Gulf Keystone Falls as Attention Turns to Funding Iraq Field
Gulf Keystone Petroleum Ltd. (GKP) fell the most since July in London trading as attention turned from a court victory last week to the scale of spending needed to develop fields in Iraq’s Kurdistan region.
Shares dropped 8.2 percent to 200 pence, valuing the Bermuda-based oil explorer at 1.8 billion pounds ($2.9 billion).
The explorer won a court case this month against a former associate who claimed a stake in Gulf Keystone’s Shaikan discovery, which sent the shares up 17 percent on Sept. 10.
Gulf Keystone plans to increase output at Shaikan to 40,000 barrels of oil equivalent a day by the end of the year and sees output at as much as 150,000 barrels a day within three years, an increase it says it can finance from its own cash flow.
“This marks the end of the exuberance around the stock after its court victory and the beginning of the next phase,” said Charlie Sharp, an analyst at Canaccord Genuity Securities Ltd. in London. “The question is how they get from where they will be in early 2014, at about 40,000 barrels a day, to their next big target.”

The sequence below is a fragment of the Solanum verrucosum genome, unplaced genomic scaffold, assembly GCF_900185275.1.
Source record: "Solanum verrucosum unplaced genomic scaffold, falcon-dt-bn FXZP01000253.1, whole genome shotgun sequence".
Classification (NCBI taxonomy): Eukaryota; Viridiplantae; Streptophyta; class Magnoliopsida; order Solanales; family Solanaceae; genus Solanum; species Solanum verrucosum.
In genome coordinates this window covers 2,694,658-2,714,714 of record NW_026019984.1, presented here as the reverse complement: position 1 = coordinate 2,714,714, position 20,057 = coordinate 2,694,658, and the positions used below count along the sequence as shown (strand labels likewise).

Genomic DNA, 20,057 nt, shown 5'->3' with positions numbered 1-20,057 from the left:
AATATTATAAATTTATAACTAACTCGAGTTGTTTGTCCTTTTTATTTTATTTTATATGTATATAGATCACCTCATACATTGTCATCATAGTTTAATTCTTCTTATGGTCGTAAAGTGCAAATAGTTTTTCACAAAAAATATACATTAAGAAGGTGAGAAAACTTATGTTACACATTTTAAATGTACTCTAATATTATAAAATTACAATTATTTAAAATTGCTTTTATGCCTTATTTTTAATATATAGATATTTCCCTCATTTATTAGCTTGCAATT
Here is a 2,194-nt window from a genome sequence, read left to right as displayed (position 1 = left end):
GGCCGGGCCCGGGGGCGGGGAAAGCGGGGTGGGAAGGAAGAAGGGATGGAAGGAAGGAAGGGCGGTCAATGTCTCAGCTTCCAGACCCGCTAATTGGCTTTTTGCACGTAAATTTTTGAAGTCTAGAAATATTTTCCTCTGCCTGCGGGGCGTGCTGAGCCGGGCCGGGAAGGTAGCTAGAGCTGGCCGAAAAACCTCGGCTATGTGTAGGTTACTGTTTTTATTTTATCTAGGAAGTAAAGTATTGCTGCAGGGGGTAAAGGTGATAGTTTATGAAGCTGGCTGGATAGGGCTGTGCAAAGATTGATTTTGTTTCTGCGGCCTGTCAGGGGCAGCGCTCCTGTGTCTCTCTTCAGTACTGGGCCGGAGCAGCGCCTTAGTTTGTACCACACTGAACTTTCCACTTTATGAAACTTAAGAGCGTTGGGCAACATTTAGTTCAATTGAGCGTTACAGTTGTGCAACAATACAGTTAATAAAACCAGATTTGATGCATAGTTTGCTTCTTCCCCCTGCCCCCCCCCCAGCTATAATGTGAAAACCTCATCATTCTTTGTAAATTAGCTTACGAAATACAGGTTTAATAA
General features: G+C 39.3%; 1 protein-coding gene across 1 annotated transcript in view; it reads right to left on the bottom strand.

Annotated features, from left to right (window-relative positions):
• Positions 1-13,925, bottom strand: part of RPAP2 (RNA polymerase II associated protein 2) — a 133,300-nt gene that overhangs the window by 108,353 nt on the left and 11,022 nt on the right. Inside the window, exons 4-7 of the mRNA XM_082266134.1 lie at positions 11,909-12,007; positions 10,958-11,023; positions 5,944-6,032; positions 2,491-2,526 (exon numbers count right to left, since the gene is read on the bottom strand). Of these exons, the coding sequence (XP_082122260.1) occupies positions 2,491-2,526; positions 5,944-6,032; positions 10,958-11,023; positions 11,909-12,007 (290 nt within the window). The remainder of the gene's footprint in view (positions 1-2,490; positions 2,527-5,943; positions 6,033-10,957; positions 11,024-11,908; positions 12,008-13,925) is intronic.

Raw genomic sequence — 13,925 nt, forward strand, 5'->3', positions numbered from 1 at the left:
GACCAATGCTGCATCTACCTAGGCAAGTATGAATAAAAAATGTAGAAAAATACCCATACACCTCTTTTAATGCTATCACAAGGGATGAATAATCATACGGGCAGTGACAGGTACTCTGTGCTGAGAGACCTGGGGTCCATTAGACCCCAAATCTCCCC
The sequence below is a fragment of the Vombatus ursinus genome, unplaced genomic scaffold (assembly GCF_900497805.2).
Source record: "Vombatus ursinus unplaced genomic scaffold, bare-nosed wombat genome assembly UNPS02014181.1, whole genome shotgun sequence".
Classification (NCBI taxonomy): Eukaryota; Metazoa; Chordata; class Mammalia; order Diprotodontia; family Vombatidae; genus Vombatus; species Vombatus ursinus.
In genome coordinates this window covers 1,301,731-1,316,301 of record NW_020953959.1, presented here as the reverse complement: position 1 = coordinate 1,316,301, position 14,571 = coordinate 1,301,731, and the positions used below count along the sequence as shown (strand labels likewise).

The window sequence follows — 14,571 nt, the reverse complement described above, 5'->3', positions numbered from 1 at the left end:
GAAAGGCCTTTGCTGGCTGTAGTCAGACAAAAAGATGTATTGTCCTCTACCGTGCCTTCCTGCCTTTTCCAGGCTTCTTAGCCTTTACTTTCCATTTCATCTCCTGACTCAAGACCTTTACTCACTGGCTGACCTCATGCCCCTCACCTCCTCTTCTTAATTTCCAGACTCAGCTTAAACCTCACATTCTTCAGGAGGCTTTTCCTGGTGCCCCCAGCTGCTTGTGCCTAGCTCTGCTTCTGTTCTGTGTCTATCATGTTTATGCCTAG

The company plans to move up to London’s main stock listing by the end of 2013. Its first half loss narrowed to $26.4 million from $31.4 million a year earlier.
“We think it’s unlikely the 40,000 barrels a day by year-end will be reached in time,” Jamal Orazbayeva, an analyst at Westhouse Securities, said in a note. “We are mainly concerned with general and administrative cash costs, interest payments and the net debt position.”
The company said today that at least eight wells will need to be drilled at Shaikan to get to 150,000 barrels. It will need to build two additional oil-processing facilities that will cost as much as $250 million each over 18 months.
“We’re turning the corner with production,” Chief Executive Officer Todd Kozel said in a telephone interview. “Gulf Keystone is in the strongest position it’s ever been in.”
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